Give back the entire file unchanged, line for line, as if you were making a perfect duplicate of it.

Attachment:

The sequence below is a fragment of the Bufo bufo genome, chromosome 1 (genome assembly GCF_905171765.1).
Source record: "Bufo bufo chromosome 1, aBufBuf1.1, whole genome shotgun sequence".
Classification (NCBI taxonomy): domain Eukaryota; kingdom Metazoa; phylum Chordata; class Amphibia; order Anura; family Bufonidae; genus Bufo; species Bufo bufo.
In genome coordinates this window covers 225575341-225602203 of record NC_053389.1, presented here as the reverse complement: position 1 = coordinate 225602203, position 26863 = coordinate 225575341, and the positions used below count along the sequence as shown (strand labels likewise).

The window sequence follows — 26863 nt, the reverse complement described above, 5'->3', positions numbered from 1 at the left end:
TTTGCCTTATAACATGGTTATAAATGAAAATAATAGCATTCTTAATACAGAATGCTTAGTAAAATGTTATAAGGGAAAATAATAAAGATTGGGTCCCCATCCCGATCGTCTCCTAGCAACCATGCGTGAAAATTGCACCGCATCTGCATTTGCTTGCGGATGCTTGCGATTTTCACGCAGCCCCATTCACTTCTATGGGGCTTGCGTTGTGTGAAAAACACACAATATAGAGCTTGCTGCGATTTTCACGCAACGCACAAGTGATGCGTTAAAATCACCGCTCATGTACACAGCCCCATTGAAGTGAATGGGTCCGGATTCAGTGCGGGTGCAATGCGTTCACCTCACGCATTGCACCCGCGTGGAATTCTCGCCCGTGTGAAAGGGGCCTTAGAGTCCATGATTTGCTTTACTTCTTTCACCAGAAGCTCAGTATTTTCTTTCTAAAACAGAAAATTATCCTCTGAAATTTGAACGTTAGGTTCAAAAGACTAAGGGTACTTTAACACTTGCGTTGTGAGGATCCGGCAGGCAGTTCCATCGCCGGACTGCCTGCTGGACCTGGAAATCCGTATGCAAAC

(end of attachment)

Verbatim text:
The sequence below is a fragment of the Bufo bufo genome, chromosome 1 (genome assembly GCF_905171765.1).
Source record: "Bufo bufo chromosome 1, aBufBuf1.1, whole genome shotgun sequence".
Classification (NCBI taxonomy): domain Eukaryota; kingdom Metazoa; phylum Chordata; class Amphibia; order Anura; family Bufonidae; genus Bufo; species Bufo bufo.
In genome coordinates this window covers 225575341-225602203 of record NC_053389.1, presented here as the reverse complement: position 1 = coordinate 225602203, position 26863 = coordinate 225575341, and the positions used below count along the sequence as shown (strand labels likewise).

The window sequence follows — 26863 nt, the reverse complement described above, 5'->3', positions numbered from 1 at the left end:
TTTGCCTTATAACATGGTTATAAATGAAAATAATAGCATTCTTAATACAGAATGCTTAGTAAAATGTTATAAGGGAAAATAATAAAGATTGGGTCCCCATCCCGATCGTCTCCTAGCAACCATGCGTGAAAATTGCACCGCATCTGCATTTGCTTGCGGATGCTTGCGATTTTCACGCAGCCCCATTCACTTCTATGGGGCTTGCGTTGTGTGAAAAACACACAATATAGAGCTTGCTGCGATTTTCACGCAACGCACAAGTGATGCGTTAAAATCACCGCTCATGTACACAGCCCCATTGAAGTGAATGGGTCCGGATTCAGTGCGGGTGCAATGCGTTCACCTCACGCATTGCACCCGCGTGGAATTCTCGCCCGTGTGAAAGGGGCCTTAGAGTCCATGATTTGCTTTACTTCTTTCACCAGAAGCTCAGTATTTTCTTTCTAAAACAGAAAATTATCCTCTGAAATTTGAACGTTAGGTTCAAAAGACTAAGGGTACTTTAACACTTGCGTTGTGAGGATCCGGCAGGCAGTTCCATCGCCGGACTGCCTGCTGGACCTGGAAATCCGTATGCAAAC